Mapping Oilfield Brine Contaminated Sites with Mid-Spatial Resolution Remotely Sensed Data
An environmental problem associated with petroleum production is the disposal of brine, which is produced during petroleum exploration and production. Oilfield brine, if improperly handled, transported, and disposed of, can pose a serious threat to surrounding water resources, arable lands, and plant communities. Although field checking of known oilfield brine-contaminated sites is relatively straightforward, the ability to detect and inventory brine-contaminated sites over remote and expansive areas can be time consuming and expensive. A more efficient and cost-effective method is needed to delineate brine-contaminated sites accurately. The chief aim of this project was to test a remote sensing method to map accurately and quantify contaminated oilfield brine sites in west Texas. Landsat ETM+ data of west Texas were obtained, de-correlated with a three-band dataset using principal component analysis (PCA), and classified into brine and non-brine locations using supervised classification with a maximum likelihood classification algorithm. Results show the Landsat ETM+ data is effective in quantifying previously unknown oilfield brine contaminated areas larger than 2 acres in west Texas. Overall map accuracy was 91.67%, user’s accuracy was 87.50% for brine-contaminated sites, and the kappa statistic was 82.35%. Once contaminated brine sites have been mapped via remote sensing, the spatial location and quantity of the sites can make land reclamation and restoration decisions more timely and cost-effectively compared to traditional ground surveys.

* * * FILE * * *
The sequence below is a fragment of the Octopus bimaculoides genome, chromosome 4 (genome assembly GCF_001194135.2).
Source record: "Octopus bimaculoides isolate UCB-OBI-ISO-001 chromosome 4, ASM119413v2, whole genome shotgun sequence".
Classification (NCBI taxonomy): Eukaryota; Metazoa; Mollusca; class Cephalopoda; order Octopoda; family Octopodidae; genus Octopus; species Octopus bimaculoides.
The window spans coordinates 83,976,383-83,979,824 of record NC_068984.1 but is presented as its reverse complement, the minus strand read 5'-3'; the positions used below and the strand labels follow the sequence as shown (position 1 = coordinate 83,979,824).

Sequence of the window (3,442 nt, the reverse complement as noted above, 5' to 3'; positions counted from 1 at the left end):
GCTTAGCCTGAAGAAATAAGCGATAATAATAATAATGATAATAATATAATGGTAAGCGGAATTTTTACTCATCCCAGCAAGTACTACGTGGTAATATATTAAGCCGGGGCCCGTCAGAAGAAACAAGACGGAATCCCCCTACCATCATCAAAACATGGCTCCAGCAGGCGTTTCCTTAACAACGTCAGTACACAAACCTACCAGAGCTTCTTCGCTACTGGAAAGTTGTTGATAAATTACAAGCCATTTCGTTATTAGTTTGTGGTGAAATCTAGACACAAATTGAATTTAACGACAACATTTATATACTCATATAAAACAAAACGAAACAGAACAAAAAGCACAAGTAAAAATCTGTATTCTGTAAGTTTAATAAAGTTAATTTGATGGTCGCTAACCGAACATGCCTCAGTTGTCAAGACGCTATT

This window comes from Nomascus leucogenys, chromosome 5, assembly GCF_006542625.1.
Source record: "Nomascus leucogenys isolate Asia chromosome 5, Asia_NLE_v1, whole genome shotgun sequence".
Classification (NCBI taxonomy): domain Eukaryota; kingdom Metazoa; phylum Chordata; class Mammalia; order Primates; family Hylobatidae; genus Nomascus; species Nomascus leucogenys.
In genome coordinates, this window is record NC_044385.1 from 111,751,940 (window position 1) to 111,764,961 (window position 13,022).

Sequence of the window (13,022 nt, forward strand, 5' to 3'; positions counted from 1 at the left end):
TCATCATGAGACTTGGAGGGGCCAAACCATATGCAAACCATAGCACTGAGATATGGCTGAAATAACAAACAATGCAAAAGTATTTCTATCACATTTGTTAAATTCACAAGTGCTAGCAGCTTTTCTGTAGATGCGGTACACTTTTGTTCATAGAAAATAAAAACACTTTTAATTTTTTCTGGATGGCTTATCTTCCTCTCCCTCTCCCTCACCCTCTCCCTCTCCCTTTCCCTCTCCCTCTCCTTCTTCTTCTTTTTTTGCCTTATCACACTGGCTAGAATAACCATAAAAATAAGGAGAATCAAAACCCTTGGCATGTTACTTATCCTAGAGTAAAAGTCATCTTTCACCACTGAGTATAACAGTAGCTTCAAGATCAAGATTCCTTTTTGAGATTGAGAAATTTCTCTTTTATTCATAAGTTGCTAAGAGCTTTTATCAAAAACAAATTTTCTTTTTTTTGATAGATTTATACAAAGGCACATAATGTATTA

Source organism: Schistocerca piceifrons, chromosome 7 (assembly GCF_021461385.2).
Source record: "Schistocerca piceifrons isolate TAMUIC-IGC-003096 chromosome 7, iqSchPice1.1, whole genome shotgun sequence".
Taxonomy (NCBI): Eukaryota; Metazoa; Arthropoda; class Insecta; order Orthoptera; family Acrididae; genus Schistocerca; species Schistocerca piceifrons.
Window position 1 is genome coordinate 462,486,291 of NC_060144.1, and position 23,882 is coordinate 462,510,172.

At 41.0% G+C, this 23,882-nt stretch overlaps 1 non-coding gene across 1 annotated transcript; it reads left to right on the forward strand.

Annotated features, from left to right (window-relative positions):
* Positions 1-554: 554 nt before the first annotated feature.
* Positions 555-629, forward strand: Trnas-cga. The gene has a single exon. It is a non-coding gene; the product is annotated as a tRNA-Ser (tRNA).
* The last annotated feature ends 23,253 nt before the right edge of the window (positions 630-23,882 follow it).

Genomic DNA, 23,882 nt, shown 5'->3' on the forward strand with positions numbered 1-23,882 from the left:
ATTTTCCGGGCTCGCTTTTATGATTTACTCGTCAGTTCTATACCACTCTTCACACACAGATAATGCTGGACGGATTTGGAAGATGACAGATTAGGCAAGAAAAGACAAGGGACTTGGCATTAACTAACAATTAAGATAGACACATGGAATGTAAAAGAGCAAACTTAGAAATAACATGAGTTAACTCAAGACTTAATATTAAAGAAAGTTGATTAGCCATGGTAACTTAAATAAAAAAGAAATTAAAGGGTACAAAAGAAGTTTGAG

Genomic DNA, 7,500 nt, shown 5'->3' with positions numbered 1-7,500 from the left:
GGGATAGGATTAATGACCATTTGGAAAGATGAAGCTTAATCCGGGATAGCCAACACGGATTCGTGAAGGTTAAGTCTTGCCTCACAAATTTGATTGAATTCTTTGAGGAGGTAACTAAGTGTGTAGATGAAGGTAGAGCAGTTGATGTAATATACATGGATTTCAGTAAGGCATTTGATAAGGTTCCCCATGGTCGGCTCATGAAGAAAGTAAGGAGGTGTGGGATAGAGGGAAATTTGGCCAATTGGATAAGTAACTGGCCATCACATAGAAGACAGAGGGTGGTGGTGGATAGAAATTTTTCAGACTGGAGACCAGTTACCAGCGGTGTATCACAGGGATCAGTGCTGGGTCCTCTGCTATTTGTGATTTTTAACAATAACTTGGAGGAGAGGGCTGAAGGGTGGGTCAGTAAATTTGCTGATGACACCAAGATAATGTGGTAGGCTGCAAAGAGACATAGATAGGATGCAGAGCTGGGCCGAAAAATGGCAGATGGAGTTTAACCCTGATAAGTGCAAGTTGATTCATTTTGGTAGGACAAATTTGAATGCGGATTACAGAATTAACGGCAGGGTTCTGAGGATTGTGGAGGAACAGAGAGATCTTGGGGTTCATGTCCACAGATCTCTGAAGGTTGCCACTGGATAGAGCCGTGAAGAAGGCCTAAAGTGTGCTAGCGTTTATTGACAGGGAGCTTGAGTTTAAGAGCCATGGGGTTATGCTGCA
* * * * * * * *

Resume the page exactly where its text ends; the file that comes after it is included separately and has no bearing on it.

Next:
Unger, Daniel; Bowes, Cindy; Farrish, Kenneth W.; and Hung, I-Kuai, "Mapping Oilfield Brine Contaminated Sites with Mid-Spatial Resolution Remotely Sensed Data" (2013). Faculty Publications. Paper 34.